As a method of power generation, biomass is one of the more controversial energy alternatives. Positive attributes include the following:

  • It’s a renewable energy source;
  • It’s carbon neutral;
  • It’s theoretically widely available;
  • It can produce a diversity of fuel products (methane, biofuels);
  • It can drive steam turbines to generate electricity and heat; and
  • It can eliminate or reduce waste that would go to landfills.

Critics of the method emphasize that:

  • It’s not clean, producing air pollution that can be toxic;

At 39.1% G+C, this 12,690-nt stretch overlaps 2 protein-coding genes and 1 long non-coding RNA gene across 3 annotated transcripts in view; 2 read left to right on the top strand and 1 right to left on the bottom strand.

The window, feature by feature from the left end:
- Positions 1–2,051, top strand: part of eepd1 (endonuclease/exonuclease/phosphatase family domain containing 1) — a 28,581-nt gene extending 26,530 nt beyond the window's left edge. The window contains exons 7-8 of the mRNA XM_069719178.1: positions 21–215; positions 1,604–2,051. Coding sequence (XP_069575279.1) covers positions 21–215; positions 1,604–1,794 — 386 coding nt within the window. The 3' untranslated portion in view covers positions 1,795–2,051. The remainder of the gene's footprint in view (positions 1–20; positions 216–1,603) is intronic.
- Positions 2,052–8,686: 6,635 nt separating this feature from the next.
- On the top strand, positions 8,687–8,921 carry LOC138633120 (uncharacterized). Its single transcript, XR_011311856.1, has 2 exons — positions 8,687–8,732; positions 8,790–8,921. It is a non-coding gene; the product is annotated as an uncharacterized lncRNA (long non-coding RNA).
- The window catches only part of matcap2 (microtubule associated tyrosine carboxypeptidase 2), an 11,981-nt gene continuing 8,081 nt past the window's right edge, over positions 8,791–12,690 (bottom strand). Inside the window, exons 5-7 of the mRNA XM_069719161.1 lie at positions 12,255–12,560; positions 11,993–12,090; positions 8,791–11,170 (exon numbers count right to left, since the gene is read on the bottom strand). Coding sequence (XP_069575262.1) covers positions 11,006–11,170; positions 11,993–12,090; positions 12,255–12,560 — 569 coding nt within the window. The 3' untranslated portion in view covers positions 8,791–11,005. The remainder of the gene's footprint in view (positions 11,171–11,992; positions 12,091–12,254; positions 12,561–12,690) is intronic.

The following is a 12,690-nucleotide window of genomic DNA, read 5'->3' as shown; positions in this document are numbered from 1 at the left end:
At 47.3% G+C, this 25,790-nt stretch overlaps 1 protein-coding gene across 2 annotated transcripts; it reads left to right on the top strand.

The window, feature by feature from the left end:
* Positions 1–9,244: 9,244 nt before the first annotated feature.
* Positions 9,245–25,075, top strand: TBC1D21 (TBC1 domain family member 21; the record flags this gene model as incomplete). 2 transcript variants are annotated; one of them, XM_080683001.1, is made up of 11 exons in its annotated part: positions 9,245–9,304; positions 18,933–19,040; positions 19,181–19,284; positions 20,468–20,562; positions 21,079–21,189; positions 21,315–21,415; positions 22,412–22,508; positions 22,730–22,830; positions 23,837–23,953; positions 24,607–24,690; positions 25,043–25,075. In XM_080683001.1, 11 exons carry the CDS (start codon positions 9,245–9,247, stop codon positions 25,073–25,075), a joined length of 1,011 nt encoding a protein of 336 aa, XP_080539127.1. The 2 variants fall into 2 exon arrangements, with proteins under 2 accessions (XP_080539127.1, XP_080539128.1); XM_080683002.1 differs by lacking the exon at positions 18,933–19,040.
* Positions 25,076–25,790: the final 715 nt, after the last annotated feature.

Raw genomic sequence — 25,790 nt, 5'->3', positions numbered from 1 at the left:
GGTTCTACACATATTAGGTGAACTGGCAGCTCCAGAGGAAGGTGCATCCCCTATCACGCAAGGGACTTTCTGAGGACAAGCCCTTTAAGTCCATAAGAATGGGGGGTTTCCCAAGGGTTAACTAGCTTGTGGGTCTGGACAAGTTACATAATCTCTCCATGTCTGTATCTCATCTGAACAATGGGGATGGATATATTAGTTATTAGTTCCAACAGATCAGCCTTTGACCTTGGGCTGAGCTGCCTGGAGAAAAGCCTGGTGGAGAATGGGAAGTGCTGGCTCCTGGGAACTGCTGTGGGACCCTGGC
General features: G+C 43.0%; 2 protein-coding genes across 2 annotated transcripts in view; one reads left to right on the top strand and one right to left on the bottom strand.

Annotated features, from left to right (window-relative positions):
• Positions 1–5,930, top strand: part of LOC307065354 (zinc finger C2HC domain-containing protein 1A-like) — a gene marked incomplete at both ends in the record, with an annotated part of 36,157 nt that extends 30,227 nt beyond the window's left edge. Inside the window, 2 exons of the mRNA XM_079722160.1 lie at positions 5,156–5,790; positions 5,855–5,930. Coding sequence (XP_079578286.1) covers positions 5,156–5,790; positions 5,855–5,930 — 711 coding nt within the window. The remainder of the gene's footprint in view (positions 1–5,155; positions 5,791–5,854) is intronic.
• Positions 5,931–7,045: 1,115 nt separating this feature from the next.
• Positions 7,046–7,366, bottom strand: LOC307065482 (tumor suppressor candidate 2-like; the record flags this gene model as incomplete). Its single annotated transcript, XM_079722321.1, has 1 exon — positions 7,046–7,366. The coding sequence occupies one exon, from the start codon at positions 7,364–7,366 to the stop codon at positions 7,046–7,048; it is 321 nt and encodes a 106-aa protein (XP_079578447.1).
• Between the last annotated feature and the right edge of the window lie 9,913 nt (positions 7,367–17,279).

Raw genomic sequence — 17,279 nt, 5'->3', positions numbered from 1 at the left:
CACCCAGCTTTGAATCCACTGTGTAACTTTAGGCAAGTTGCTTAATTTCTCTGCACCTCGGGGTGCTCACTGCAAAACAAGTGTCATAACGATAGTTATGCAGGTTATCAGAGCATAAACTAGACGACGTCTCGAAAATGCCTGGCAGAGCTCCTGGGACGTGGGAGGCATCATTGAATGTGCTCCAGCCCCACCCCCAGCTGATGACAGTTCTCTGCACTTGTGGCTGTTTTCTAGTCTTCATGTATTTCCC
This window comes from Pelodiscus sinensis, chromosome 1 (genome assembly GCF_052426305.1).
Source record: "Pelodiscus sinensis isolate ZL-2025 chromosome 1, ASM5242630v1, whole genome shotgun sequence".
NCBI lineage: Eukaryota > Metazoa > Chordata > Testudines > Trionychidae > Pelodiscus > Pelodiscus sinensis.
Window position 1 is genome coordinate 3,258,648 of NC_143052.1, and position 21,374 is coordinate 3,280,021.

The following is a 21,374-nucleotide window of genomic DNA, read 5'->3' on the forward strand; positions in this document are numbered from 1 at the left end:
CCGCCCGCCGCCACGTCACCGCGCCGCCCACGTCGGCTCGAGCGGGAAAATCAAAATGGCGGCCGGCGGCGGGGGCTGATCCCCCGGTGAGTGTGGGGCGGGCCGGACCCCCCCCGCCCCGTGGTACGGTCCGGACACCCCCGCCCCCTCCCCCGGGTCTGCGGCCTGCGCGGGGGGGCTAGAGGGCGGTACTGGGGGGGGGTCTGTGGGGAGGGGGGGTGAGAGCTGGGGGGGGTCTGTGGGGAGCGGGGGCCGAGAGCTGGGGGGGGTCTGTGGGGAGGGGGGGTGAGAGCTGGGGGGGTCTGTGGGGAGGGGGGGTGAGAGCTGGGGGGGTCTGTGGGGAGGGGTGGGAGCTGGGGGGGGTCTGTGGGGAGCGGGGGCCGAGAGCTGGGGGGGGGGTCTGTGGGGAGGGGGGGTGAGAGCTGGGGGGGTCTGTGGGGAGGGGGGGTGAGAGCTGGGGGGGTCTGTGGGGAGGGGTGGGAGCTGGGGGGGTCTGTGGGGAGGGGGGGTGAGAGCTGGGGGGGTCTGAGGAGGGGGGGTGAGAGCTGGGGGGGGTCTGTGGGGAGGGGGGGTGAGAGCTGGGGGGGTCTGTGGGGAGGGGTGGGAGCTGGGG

• It can lead to deforestation;
  • It produces inefficient fuel;
  • The technology is expensive;
  • And the biggest concern—the use of land to grow fuel crops takes up land that could be used to produce food in a world where the ever-increasing population needs food.

Use of biomass as a fuel source makes the most sense in areas where heavy biomass residues are readily available. Where sugarcane or rice bagasse, pulp and paper industry residue, and urban solid waste take up valuable space or are being burned anyway, the use of biomass for electricity generation is a viable alternative to fossil fuels and other less reliable green energy sources (wind and solar).

And particularly in emergency situations such as Puerto Rico is experiencing, an Arensis biomass conversion system that transforms devastation into lifesaving power can only be seen as a good thing.